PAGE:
Exploring Galena and Dubuque on Foot

Exploring Galena and Dubuque on Foot – Now Available

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Exploring Galena and Dubuque on Foot

Exploring Galena and Dubuque on Foot is a new walking book about two of the most scenic and historic communities in the entire country. Rather than the flat or gently rolling landscape of most of the Midwest, Galena and Dubuque are set in the middle of tall hills, deep valleys, and steep bluffs.

Galena, with its start as a lead-mining boom town in the 1830s and 1840s, has the finest collection of pre-Civil War buildings in the country! Dubuque, too, was a lead-mining boom town. But with a later start than Galena, Dubuque has the finest collection Victorian houses from the second half of the 19th century.

This new book is the result of the continuing popularity of two posts I wrote for this blog in 2013. The first about the public stairways in Dubuque (https://www.gentleartofwandering.com/stairway-wandering-along-the-mississippi-part-1-dubuque-iowa/) and the second about the stairways in Galena (https://www.gentleartofwandering.com/stairway-wandering-along-the-mississippi-river-part-4-galena-il/).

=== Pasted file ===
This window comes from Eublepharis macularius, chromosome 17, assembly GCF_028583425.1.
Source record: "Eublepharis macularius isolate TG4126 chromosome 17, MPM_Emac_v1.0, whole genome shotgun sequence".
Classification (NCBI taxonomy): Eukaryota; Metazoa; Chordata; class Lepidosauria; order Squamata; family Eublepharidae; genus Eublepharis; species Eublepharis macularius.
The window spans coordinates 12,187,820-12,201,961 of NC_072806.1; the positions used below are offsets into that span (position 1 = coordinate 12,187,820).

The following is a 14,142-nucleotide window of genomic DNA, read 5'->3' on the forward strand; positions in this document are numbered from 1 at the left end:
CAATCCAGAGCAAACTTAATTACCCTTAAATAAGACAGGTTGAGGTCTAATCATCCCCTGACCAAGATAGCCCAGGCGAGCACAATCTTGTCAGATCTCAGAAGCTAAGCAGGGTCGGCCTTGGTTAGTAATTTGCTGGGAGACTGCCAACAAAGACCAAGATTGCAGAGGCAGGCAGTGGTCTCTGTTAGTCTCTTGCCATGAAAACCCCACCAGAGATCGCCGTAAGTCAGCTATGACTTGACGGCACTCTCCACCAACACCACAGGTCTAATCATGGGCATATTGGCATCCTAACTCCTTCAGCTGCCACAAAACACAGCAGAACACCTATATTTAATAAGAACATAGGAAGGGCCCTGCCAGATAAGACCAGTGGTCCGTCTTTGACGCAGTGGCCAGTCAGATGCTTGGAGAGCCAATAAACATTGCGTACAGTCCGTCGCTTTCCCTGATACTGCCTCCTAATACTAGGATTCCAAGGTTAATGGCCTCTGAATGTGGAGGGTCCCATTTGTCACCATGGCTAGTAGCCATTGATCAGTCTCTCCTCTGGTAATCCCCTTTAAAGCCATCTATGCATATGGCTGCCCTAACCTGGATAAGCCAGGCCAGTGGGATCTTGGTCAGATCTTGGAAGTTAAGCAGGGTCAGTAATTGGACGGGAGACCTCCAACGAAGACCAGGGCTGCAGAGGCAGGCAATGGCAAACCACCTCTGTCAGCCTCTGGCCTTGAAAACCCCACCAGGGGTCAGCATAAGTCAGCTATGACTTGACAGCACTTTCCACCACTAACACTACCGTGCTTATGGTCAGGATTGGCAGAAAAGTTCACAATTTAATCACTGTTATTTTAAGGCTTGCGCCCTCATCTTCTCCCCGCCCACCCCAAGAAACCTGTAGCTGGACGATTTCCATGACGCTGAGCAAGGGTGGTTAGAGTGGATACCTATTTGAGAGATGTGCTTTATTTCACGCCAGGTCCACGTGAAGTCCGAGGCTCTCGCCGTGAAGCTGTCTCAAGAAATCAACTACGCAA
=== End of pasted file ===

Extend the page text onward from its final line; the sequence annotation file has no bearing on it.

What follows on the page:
With so many reader visits to the two blog posts, my dog Petey and I decided to take several trips to the area last fall (2019) to see if there was enough material for a public stairway or walking book. In addition to plenty of stairways we found plenty of other items to make for compelling walks. All of the walks in the book take place in areas that were meant to be walked and explored on foot.

One of the Galena walks traces the footsteps of Ulysses S. Grant and visits all the places that impacted his life during the year he lived in Galena just before the Civil War. Had Grant not come to Galena to work in his father’s leather business in April 1860, Grant would never have had the opportunity to become the general who won the Civil War and who then went on to become the 18th President of the United States. To get from his pre-Civil War home to his place of work, Grant had to take a stairway that has 252 steps today.

One of the walks in Dubuque takes advantage of one of the handful of funicular (incline) railroads remaining in the country. Another walk in Dubuque climbs into a historic neighborhood on a 173-step stairway that is almost magical. You’ll feel like Dorothy and Toto landing in Oz when you reach the top.

The book has 144 pages, 5 maps, and over 100 photographs. The book is available on this website (https://www.gentleartofwandering.com/get-the-books/) and will soon be available at other outlets.

One Comment

  1. Another book! Good for you. I haven been to either of these places for over fifty years. I may now be tempted to return.

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